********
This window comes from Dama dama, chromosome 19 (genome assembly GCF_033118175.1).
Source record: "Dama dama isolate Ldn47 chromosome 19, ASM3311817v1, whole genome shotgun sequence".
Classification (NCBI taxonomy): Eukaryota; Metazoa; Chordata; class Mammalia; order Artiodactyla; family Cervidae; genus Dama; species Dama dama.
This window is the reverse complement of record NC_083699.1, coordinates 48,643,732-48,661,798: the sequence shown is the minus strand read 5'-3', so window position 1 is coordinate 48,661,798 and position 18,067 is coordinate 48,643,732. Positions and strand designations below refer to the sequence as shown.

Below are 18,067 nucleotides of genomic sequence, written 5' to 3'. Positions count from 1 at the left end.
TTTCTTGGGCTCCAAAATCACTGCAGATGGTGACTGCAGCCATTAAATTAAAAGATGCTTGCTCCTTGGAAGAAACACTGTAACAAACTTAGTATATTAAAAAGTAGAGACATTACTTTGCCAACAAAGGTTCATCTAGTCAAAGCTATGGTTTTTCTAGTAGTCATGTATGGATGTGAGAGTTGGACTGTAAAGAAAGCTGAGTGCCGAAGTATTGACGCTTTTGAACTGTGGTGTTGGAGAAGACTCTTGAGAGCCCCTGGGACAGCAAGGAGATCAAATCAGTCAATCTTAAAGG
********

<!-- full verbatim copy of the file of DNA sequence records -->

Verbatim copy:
This window comes from Dama dama, chromosome 19 (genome assembly GCF_033118175.1).
Source record: "Dama dama isolate Ldn47 chromosome 19, ASM3311817v1, whole genome shotgun sequence".
Classification (NCBI taxonomy): Eukaryota; Metazoa; Chordata; class Mammalia; order Artiodactyla; family Cervidae; genus Dama; species Dama dama.
This window is the reverse complement of record NC_083699.1, coordinates 48,643,732-48,661,798: the sequence shown is the minus strand read 5'-3', so window position 1 is coordinate 48,661,798 and position 18,067 is coordinate 48,643,732. Positions and strand designations below refer to the sequence as shown.

Below are 18,067 nucleotides of genomic sequence, written 5' to 3'. Positions count from 1 at the left end.
TTTCTTGGGCTCCAAAATCACTGCAGATGGTGACTGCAGCCATTAAATTAAAAGATGCTTGCTCCTTGGAAGAAACACTGTAACAAACTTAGTATATTAAAAAGTAGAGACATTACTTTGCCAACAAAGGTTCATCTAGTCAAAGCTATGGTTTTTCTAGTAGTCATGTATGGATGTGAGAGTTGGACTGTAAAGAAAGCTGAGTGCCGAAGTATTGACGCTTTTGAACTGTGGTGTTGGAGAAGACTCTTGAGAGCCCCTGGGACAGCAAGGAGATCAAATCAGTCAATCTTAAAGG